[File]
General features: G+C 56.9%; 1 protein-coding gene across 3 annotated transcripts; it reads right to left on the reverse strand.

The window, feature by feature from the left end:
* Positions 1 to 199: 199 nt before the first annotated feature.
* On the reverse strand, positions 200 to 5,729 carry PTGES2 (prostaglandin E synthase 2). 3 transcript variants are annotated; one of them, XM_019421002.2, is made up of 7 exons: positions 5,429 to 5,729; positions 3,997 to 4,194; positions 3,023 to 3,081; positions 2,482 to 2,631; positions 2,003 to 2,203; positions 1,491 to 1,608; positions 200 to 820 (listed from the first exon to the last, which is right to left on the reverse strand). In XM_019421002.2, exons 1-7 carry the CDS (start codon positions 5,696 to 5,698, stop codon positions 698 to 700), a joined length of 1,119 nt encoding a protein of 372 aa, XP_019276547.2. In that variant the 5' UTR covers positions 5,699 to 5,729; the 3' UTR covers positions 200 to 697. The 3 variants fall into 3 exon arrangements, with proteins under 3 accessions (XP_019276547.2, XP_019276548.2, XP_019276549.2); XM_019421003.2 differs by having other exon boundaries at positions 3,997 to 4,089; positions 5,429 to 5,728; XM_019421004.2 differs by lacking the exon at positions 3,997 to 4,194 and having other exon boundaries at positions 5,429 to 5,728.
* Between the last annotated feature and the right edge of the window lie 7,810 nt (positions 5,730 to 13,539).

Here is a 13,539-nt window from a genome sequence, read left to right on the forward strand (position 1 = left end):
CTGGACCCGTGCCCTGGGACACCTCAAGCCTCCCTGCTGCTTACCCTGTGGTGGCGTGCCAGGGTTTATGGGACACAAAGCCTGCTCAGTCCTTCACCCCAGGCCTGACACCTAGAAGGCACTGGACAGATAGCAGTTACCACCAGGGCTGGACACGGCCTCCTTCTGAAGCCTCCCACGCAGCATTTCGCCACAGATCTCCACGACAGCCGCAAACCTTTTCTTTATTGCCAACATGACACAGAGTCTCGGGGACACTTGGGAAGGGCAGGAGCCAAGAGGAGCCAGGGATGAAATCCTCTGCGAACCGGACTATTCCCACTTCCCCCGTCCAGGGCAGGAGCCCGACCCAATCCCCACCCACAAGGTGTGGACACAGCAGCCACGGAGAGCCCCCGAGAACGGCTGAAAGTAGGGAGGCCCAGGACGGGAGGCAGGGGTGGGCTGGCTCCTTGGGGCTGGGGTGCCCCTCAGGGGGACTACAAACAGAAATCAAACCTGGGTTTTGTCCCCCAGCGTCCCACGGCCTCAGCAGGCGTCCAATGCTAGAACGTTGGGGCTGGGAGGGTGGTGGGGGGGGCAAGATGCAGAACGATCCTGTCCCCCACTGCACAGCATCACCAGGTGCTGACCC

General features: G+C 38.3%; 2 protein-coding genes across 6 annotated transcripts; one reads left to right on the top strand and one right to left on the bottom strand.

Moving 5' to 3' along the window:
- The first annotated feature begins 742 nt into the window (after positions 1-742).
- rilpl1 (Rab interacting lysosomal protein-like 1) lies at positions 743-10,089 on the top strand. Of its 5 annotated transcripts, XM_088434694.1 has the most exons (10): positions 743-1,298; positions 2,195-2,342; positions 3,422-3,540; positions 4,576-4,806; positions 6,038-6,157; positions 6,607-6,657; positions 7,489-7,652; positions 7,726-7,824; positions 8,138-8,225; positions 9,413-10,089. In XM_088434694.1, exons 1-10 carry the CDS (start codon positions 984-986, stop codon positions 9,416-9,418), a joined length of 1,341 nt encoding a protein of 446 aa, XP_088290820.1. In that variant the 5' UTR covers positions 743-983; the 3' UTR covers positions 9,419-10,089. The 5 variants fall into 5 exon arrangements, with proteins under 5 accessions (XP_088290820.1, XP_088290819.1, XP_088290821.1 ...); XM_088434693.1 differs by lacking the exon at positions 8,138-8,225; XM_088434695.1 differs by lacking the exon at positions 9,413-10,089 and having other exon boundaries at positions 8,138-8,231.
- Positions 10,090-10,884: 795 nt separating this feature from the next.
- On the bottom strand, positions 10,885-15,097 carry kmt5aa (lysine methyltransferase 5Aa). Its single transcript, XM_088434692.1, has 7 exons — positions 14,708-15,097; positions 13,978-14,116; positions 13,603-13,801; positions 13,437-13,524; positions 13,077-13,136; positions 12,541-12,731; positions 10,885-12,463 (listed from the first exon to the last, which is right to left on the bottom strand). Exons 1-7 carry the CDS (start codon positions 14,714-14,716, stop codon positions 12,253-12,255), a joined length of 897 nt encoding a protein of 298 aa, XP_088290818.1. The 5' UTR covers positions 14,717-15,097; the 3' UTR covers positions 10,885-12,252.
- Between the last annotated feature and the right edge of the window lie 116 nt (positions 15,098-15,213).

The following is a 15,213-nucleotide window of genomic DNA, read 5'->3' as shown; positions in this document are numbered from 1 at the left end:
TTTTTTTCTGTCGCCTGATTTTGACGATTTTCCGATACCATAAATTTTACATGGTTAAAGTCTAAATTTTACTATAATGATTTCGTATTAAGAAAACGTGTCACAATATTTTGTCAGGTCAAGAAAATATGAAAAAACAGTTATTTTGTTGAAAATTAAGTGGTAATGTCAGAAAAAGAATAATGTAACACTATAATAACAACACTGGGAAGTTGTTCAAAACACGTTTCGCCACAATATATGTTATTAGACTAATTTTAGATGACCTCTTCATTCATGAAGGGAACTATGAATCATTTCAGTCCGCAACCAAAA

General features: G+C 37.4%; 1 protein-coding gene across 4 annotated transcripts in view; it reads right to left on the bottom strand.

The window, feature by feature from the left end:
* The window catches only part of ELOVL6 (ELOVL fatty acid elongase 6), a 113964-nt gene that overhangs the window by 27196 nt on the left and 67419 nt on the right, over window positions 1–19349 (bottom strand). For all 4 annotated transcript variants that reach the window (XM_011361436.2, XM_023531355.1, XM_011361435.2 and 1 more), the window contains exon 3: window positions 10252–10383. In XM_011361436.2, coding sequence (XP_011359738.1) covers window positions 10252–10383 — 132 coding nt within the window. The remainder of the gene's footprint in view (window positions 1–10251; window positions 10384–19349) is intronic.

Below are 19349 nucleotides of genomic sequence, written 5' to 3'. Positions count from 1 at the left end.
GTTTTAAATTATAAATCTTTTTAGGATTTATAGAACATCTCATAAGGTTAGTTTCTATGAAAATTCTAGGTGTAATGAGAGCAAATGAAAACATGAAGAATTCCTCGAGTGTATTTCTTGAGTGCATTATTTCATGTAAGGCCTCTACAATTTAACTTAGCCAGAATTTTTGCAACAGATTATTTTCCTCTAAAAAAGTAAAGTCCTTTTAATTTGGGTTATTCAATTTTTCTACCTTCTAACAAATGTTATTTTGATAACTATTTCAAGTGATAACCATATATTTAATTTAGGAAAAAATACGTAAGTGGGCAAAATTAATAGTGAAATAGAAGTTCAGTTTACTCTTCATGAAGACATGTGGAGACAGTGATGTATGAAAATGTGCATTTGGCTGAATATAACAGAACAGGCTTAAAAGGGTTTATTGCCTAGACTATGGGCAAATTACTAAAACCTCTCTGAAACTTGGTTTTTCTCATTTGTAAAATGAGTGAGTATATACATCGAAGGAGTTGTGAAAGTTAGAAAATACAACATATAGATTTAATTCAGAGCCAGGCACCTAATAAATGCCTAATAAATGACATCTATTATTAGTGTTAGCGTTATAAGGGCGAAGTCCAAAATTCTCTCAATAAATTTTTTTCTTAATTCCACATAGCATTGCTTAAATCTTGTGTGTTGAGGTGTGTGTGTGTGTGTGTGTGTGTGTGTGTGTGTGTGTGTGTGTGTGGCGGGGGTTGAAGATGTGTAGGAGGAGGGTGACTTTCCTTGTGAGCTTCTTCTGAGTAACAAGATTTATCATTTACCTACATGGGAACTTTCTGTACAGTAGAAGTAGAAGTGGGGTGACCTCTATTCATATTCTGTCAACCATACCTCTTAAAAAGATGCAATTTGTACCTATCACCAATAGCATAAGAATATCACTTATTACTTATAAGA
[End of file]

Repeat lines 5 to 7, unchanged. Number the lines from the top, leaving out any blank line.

* Between the last annotated feature and the right edge of the window lie 7,810 nt (positions 5,730 to 13,539).

Here is a 13,539-nt window from a genome sequence, read left to right on the forward strand (position 1 = left end):
CTGGACCCGTGCCCTGGGACACCTCAAGCCTCCCTGCTGCTTACCCTGTGGTGGCGTGCCAGGGTTTATGGGACACAAAGCCTGCTCAGTCCTTCACCCCAGGCCTGACACCTAGAAGGCACTGGACAGATAGCAGTTACCACCAGGGCTGGACACGGCCTCCTTCTGAAGCCTCCCACGCAGCATTTCGCCACAGATCTCCACGACAGCCGCAAACCTTTTCTTTATTGCCAACATGACACAGAGTCTCGGGGACACTTGGGAAGGGCAGGAGCCAAGAGGAGCCAGGGATGAAATCCTCTGCGAACCGGACTATTCCCACTTCCCCCGTCCAGGGCAGGAGCCCGACCCAATCCCCACCCACAAGGTGTGGACACAGCAGCCACGGAGAGCCCCCGAGAACGGCTGAAAGTAGGGAGGCCCAGGACGGGAGGCAGGGGTGGGCTGGCTCCTTGGGGCTGGGGTGCCCCTCAGGGGGACTACAAACAGAAATCAAACCTGGGTTTTGTCCCCCAGCGTCCCACGGCCTCAGCAGGCGTCCAATGCTAGAACGTTGGGGCTGGGAGGGTGGTGGGGGGGGCAAGATGCAGAACGATCCTGTCCCCCACTGCACAGCATCACCAGGTGCTGACCC